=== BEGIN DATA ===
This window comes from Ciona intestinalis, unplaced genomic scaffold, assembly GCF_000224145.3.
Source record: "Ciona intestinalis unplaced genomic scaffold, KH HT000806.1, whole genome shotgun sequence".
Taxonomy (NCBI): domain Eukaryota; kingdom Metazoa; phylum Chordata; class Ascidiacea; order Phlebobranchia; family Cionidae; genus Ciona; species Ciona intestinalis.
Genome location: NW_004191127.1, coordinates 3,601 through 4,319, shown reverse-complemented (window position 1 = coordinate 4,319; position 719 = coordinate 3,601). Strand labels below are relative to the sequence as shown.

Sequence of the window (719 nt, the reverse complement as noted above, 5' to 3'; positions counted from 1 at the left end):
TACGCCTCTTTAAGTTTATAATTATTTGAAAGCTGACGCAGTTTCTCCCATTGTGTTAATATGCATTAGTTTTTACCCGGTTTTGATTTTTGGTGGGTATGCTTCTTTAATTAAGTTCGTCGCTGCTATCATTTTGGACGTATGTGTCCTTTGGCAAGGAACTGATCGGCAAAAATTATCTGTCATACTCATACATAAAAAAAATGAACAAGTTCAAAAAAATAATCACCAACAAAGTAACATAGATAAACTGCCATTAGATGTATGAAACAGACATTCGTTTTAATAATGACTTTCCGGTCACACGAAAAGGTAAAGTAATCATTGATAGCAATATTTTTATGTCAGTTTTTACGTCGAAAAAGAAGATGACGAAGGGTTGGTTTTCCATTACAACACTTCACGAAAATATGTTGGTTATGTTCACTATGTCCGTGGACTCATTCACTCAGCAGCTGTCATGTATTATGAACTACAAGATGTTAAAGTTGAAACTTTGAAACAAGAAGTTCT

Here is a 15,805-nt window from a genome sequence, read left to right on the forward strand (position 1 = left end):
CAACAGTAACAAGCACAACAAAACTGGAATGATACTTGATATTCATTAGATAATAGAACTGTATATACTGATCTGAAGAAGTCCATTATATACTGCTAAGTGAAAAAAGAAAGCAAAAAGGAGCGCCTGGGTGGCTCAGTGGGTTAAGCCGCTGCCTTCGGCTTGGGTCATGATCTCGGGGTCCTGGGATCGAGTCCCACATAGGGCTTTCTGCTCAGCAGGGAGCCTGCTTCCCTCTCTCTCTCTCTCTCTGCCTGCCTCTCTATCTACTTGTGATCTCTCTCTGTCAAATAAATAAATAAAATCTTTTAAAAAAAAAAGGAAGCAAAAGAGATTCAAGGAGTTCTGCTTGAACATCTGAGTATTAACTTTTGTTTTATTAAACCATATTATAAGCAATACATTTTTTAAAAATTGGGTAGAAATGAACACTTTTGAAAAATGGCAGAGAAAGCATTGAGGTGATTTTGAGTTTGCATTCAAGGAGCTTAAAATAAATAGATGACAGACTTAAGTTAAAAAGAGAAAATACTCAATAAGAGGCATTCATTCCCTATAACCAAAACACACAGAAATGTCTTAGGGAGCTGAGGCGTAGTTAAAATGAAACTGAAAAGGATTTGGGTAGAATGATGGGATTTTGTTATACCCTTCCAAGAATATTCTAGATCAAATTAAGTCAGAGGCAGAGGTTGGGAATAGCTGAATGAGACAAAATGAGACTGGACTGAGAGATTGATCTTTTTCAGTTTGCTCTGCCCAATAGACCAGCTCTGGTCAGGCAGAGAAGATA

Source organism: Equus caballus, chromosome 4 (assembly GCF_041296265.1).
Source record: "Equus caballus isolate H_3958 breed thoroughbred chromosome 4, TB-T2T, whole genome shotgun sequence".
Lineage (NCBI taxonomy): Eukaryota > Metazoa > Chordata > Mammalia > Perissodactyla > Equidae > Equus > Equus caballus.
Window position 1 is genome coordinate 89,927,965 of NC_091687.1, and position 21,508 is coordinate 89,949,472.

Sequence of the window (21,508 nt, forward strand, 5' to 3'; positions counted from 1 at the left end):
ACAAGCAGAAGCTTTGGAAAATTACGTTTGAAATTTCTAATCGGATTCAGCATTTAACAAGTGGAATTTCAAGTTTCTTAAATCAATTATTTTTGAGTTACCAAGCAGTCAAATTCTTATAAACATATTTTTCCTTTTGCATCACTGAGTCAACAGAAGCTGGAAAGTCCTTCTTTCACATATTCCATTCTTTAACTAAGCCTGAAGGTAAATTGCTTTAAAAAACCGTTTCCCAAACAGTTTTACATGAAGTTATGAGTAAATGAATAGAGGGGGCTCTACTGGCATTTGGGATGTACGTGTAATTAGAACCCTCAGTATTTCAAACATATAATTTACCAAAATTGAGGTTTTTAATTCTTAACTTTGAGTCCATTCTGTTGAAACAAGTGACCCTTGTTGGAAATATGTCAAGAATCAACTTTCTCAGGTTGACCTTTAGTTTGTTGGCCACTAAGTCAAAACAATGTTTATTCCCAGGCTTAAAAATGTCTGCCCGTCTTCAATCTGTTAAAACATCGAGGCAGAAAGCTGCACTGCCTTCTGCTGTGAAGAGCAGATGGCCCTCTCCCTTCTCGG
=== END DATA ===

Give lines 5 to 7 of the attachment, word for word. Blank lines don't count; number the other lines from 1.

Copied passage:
Sequence of the window (719 nt, the reverse complement as noted above, 5' to 3'; positions counted from 1 at the left end):
TACGCCTCTTTAAGTTTATAATTATTTGAAAGCTGACGCAGTTTCTCCCATTGTGTTAATATGCATTAGTTTTTACCCGGTTTTGATTTTTGGTGGGTATGCTTCTTTAATTAAGTTCGTCGCTGCTATCATTTTGGACGTATGTGTCCTTTGGCAAGGAACTGATCGGCAAAAATTATCTGTCATACTCATACATAAAAAAAATGAACAAGTTCAAAAAAATAATCACCAACAAAGTAACATAGATAAACTGCCATTAGATGTATGAAACAGACATTCGTTTTAATAATGACTTTCCGGTCACACGAAAAGGTAAAGTAATCATTGATAGCAATATTTTTATGTCAGTTTTTACGTCGAAAAAGAAGATGACGAAGGGTTGGTTTTCCATTACAACACTTCACGAAAATATGTTGGTTATGTTCACTATGTCCGTGGACTCATTCACTCAGCAGCTGTCATGTATTATGAACTACAAGATGTTAAAGTTGAAACTTTGAAACAAGAAGTTCT

Here is a 15,805-nt window from a genome sequence, read left to right on the forward strand (position 1 = left end):